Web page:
Plot: What’s it about?
Meet Max Fisher (Jason Schwartzman), he’s your average high school kid. Well, maybe not. He dreams of solving impossible geometry problems but in reality he’s flunking out of school. Max is the appitomy of an underachiever. He has either created, been president or vice-president, or a member of every extra curricular activity that the Rushmore school has to offer. The result—bad grades. Now Max is smart, that’s a given, he’s just misguided and young. It’s not many 15 year olds that write and direct plays, not many at all. Aside from failing out of school, which barely motivates him to study, Max’s dream is what he’s living. He absolutely loves the school he’s at (Rushmore), as he couldn’t afford it otherwise. He tells everyone that his father is a neurosurgeon, but in reality he’s a barber. Sadly, we learn that Max has lost his mother to cancer 10 years earlier. Enter Mrs. Cross (Olivia Williams), an attractive Harvard graduate who is now a Kindergarten teacher at Rushmore. Max bumps into her while he was trying to track down who had written in a library book that he was reading. This is just the type of person that he is, once he gets mind set on something, or the tiniest detail is out of whack; he makes it his mission in life to solve the problem. This doesn’t work so well in the case of Mrs. Cross. The two become friends, but it’s evident that Max wants to become moreso. Obviously, this will not work as Mrs. Cross (I’ll call her Rosemary from now on) is nearly double his age. Actually she might be more than that, it never really says. It turns out that Rosemary’s husband had died the last year, and he was a student at Rushmore, that’s why she teaches there. It’s obvious that she hasn’t comepletely let it all go, as she sleeps in his room and still has very deep sentimental attachments to all of his things. Among all this chaos is Bill Murray’s character, Herman Blume. Herman is also a Rushmore graduate, who is now a very successful, wealthy steel tycoon. His marraige is on the rocks, he hates his two annoying kids and also starts to fall for Rosemary (all while trying to discourage Max from pursuing her). Things escalate between Herman and Max, and it comes to a knock down-drag out between the two. They play childish pranks on each other, such as cutting brake lines in cars and running over ten speeds, and this ultimately draws Rosemary away from both of them. While all this is going on, Max has been expelled from Rushmore and is now attending Grover Cleveland public high school. But it doesn’t take long at all for him to gather a group of closely follwing friends and Max is writing plays and trying to start a fencing team amid basketball practice. To tell any more would be to give away the ending, and I don’t want to do that. Let me just say that this is one of the wittiest, cleverly made and written movies that I’ve seen in a long time. Writing credits are the same as director Wes Anderson’s earlier flick, Bottle Rocket. Owen Wilson (the guy from Anaconda, Armageddon and The Haunting) was a co-writer on this as well as Bottle Rocket. The two (Wilson and Anderson) make one heck of a team, and I wouldn’t be suprised to see yet another collaboration between the two. I can’t recommend this movie enough!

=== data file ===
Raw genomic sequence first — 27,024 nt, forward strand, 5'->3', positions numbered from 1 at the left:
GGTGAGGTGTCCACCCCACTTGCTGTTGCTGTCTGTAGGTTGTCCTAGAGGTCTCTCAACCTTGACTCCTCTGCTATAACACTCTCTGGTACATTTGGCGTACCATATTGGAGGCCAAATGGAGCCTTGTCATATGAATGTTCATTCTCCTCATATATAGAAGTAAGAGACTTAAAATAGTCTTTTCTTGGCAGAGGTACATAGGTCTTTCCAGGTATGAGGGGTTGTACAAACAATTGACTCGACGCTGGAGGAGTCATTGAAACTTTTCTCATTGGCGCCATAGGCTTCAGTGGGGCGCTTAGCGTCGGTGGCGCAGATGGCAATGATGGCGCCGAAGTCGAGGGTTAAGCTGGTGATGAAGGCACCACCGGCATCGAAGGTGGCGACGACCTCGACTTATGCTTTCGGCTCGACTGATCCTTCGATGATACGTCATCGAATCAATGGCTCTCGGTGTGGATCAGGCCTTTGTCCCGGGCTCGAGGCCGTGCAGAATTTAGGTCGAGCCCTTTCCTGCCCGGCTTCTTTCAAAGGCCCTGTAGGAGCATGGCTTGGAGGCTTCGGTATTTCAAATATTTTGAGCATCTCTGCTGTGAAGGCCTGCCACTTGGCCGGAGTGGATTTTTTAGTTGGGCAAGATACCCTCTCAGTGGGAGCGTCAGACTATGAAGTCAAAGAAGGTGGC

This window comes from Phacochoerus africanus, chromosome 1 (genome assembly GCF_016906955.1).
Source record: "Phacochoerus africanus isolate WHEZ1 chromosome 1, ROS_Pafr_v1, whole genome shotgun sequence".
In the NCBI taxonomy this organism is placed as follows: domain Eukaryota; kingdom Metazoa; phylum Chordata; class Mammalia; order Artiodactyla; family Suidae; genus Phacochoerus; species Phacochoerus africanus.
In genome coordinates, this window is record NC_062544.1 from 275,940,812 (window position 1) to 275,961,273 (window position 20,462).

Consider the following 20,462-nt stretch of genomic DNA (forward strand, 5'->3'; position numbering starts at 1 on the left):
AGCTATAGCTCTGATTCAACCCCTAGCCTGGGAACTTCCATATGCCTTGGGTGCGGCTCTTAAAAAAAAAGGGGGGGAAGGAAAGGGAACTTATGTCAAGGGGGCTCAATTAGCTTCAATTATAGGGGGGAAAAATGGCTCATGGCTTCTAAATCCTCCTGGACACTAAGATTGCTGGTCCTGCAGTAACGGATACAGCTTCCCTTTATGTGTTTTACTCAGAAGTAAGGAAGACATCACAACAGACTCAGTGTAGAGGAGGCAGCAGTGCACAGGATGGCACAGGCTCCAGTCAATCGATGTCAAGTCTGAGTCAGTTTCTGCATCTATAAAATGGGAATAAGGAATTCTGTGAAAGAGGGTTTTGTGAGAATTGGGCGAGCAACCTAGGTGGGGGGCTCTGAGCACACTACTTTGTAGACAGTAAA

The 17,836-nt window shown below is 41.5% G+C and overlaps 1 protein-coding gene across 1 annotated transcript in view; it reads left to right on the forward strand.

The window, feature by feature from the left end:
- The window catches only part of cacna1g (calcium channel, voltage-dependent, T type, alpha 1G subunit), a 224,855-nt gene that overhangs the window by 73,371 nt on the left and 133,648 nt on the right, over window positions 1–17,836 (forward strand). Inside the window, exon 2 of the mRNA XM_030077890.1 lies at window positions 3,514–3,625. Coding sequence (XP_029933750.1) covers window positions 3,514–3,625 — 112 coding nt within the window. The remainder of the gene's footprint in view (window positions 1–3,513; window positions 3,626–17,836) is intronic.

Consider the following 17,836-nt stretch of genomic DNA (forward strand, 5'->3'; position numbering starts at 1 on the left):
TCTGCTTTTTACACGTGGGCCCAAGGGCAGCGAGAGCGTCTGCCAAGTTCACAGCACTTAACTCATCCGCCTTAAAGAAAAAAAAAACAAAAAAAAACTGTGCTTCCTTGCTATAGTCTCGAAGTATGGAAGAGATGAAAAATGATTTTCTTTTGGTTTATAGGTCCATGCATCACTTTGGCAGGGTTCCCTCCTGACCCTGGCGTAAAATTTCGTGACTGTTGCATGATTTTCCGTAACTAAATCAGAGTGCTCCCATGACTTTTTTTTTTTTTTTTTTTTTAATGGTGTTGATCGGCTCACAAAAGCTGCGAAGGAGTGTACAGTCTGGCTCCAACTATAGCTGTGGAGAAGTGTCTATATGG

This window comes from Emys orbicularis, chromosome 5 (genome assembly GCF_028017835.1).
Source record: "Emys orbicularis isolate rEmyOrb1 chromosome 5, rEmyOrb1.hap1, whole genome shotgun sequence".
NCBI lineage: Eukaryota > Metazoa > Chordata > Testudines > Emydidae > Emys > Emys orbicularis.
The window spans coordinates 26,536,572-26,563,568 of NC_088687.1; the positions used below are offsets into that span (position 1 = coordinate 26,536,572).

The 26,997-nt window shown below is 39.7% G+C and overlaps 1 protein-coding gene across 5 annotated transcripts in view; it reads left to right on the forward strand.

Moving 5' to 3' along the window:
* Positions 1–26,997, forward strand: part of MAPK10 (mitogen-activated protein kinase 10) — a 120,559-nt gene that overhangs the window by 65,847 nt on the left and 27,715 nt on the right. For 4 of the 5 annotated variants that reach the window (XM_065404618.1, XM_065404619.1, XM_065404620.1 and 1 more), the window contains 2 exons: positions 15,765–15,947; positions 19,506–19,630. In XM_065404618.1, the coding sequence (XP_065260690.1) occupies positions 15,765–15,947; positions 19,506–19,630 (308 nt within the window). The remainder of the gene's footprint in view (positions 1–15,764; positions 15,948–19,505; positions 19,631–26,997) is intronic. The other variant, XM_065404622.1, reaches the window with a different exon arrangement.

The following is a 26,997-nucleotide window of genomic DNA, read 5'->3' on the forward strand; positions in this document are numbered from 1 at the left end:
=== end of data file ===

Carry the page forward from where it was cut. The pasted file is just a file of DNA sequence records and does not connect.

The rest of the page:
Video: How does it look?
I compared this movie to the earlier release by Disney and there is a noticeable impovement in picture. The new Criterion release is 16:9 enhanced and the 2.35:1 image looks spectacular! I couldn’t find a hint of grain, artifacting or any elements whatsoever. Now granted, this movie isn’t one that showcases the picture with a lot of bright, flashy colors, but it’s always nice to have a crystal clear picture that really shows what a DVD should look like.
Audio: How does it sound?
Much to my suprise the second time around, the audio is awesome. The ending scene of Max’s play is one I’ll put up against Starship Troopers or The Matrix any day. The bass didn’t stop it’s “thumping”! Throughout the movie, surround effects are prevelant and of course, the dialogue is clean and not muddled at all. High marks here as well.
Supplements: What are the extras?
This being a Criterion disc, it’s bound to have extras galore…and it does! I think we’ve been somewhat spoiled by the likes of Warner, Columbia Tristar and Universal who put out special editions that have nearly as much (or more) supplemental material that Criterion discs. Criterion laserdiscs used to be the creme de la creme of what a movie could be, now they’re just trying to keep up with titles like The Matrix and American Pie. Anyway, you get a commentary with Director Wes Anderson, writer Owen Wilson and Jason Schwartzman ( Max), original storyboards, Max Fischer Players Present: Theatrical adaptations of Armageddon, The Truman Show, and Out of Sight staged especially for the 1999 MTV Movie Awards (these are cool) posters, a map of locations that Rushmore events occured in, trailers…I can go on and on… Needless to say, you get your money’s worth. This brings me to my only negative point here, with DVD’s like The Matrix and American Pie selling for 10-15 dollars cheaper, Criterion might want to rethink their pricing scheme. True, this movie can be found at Amazon for $23.99, but it’s a matter of principle. Overall, this is one disc you have to check out, and I recommend you buy.